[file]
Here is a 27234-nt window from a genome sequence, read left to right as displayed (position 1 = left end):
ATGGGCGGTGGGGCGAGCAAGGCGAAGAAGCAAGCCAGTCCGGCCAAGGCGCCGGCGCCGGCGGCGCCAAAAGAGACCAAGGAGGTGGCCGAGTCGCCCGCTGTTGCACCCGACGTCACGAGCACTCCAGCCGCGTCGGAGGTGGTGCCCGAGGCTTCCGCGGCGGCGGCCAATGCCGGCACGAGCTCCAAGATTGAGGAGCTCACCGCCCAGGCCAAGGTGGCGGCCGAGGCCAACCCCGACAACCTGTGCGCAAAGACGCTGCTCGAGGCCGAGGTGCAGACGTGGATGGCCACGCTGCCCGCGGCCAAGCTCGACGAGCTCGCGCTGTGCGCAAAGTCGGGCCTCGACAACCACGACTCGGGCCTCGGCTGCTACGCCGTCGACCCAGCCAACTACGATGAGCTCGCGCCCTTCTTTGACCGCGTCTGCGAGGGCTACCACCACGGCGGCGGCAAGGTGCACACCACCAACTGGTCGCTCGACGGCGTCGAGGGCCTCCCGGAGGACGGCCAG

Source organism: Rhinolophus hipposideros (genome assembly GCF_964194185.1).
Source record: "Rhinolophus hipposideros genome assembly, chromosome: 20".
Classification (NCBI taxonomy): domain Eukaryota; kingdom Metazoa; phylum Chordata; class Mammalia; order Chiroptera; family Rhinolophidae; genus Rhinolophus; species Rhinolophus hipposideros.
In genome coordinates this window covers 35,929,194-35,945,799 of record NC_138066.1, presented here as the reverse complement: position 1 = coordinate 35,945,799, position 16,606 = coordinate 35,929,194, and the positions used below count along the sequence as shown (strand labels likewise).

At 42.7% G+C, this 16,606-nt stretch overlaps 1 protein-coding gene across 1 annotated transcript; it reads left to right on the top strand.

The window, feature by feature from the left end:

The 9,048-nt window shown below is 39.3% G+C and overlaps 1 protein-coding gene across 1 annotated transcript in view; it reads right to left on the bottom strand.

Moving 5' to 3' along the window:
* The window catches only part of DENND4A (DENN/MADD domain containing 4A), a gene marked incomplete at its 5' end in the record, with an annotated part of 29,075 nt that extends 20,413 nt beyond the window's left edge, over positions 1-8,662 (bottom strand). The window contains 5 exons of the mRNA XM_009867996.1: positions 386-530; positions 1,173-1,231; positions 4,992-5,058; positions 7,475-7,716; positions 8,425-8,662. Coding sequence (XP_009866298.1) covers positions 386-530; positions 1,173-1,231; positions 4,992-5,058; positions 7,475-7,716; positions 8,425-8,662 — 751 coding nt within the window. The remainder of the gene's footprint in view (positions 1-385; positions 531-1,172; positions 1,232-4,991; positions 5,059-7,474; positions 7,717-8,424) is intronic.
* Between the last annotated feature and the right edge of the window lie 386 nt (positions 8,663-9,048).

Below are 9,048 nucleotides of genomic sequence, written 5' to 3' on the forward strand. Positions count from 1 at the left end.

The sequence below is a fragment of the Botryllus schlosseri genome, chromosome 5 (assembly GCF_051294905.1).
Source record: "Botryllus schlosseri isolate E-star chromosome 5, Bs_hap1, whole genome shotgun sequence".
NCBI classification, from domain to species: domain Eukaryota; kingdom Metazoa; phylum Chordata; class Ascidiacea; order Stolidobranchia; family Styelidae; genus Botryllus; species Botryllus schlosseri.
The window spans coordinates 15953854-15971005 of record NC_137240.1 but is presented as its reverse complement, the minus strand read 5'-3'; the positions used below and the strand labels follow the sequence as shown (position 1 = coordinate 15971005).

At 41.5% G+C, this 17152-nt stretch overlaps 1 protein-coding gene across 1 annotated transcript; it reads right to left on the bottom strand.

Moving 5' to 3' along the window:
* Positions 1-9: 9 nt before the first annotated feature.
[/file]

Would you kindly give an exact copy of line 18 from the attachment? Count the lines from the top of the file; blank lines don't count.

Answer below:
At 41.5% G+C, this 17152-nt stretch overlaps 1 protein-coding gene across 1 annotated transcript; it reads right to left on the bottom strand.